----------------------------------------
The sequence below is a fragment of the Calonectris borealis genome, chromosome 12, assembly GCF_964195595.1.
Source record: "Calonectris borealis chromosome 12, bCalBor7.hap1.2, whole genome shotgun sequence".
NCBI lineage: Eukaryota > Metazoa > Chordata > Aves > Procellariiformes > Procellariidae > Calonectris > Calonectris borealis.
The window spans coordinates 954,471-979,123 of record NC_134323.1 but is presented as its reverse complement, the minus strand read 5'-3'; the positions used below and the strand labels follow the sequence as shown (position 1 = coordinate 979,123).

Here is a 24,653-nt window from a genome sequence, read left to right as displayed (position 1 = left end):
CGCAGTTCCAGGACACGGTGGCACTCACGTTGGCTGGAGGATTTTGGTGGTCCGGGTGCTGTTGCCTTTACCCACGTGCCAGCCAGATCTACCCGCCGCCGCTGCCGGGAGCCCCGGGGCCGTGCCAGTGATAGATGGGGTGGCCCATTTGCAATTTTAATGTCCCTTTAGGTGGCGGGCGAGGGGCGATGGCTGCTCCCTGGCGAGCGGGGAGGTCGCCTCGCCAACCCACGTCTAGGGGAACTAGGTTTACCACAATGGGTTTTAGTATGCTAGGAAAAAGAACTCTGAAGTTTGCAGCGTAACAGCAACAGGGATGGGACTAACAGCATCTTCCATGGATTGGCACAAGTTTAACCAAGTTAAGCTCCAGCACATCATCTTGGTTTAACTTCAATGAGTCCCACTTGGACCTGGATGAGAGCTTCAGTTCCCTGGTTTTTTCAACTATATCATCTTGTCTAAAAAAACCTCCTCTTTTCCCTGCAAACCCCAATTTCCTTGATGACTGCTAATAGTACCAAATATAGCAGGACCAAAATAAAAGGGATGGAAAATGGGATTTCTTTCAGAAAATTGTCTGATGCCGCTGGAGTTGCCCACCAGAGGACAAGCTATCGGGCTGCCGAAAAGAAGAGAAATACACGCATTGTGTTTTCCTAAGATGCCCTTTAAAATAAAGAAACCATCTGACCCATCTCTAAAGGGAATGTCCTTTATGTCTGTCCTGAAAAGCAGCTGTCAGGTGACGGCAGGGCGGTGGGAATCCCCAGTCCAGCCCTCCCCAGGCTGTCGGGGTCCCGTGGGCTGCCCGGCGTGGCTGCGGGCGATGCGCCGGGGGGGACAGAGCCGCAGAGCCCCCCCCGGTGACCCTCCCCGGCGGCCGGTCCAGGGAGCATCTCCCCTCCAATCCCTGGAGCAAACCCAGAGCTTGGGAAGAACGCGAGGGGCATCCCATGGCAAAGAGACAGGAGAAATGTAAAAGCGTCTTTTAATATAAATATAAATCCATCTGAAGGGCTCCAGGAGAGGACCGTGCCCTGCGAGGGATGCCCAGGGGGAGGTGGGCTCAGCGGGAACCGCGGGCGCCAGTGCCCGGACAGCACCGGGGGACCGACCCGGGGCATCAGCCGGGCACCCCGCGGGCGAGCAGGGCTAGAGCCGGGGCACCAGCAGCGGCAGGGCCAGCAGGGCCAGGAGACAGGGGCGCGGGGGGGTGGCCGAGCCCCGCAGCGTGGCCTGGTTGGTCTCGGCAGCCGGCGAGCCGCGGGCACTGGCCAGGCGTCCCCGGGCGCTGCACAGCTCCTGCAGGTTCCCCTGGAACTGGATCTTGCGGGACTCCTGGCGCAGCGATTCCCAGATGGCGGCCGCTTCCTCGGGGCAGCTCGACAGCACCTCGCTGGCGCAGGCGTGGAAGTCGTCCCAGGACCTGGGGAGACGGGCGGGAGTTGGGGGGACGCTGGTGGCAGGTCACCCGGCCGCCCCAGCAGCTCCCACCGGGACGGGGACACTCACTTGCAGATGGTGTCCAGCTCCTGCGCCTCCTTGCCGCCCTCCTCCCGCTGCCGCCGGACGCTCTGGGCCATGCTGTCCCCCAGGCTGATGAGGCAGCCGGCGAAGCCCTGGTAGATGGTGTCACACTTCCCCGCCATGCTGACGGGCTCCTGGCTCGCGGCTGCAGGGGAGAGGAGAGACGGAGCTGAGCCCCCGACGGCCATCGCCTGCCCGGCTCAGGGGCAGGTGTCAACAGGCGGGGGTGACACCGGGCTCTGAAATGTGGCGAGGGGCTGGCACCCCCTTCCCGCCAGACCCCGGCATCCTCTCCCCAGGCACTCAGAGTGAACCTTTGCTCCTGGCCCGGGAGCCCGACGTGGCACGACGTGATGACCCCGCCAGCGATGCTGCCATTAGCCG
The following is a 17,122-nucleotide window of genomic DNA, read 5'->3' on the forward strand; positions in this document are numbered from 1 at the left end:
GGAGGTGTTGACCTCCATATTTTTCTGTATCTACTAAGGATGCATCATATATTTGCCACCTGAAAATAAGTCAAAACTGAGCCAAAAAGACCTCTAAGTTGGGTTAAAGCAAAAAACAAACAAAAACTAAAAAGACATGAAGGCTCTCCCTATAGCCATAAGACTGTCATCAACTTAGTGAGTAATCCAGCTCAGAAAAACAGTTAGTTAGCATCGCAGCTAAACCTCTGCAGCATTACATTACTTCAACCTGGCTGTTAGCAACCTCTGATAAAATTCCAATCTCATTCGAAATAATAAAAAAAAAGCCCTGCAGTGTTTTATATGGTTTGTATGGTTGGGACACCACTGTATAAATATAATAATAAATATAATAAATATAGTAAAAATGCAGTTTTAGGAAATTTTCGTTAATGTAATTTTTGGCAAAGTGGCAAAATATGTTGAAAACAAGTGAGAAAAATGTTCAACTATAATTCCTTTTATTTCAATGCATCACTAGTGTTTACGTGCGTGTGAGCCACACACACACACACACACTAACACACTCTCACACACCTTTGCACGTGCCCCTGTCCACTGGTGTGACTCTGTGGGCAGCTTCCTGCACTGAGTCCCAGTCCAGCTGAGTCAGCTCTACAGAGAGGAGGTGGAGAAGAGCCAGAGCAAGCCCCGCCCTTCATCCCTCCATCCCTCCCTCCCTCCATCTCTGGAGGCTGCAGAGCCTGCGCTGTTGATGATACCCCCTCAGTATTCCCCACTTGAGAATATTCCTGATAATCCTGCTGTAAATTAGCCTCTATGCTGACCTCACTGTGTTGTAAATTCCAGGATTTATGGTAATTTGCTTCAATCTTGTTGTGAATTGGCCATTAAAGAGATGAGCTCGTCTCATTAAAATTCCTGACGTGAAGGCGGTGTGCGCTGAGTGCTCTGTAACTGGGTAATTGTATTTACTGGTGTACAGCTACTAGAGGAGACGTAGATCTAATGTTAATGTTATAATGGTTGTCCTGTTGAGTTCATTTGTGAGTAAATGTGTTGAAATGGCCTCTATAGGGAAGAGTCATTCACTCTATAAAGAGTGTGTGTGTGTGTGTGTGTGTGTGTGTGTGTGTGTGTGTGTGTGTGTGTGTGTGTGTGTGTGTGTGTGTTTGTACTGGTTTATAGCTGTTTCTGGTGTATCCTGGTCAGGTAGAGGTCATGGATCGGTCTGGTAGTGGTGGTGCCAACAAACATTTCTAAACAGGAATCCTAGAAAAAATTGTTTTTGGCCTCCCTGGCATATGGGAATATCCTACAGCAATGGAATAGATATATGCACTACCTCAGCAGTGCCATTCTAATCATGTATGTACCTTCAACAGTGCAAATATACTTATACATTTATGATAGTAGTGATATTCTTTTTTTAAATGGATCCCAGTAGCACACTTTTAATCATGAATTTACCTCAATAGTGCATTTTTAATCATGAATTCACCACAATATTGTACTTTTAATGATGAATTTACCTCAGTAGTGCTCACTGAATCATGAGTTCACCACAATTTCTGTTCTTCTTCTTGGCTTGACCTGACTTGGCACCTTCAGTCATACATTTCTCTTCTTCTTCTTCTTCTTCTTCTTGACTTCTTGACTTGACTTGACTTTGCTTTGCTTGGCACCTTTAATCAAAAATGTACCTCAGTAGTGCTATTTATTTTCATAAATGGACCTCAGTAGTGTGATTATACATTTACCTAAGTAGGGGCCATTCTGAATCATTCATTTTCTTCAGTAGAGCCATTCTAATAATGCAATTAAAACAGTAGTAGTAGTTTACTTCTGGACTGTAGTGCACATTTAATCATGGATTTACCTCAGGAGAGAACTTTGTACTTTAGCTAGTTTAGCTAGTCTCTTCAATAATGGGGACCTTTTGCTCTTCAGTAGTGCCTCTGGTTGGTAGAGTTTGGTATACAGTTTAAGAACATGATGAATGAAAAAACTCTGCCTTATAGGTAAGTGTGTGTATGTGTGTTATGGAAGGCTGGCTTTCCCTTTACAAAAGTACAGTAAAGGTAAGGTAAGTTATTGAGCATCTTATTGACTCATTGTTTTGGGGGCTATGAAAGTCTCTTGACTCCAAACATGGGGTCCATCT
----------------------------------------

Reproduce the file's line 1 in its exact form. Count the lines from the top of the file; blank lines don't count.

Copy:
The sequence below is a fragment of the Calonectris borealis genome, chromosome 12, assembly GCF_964195595.1.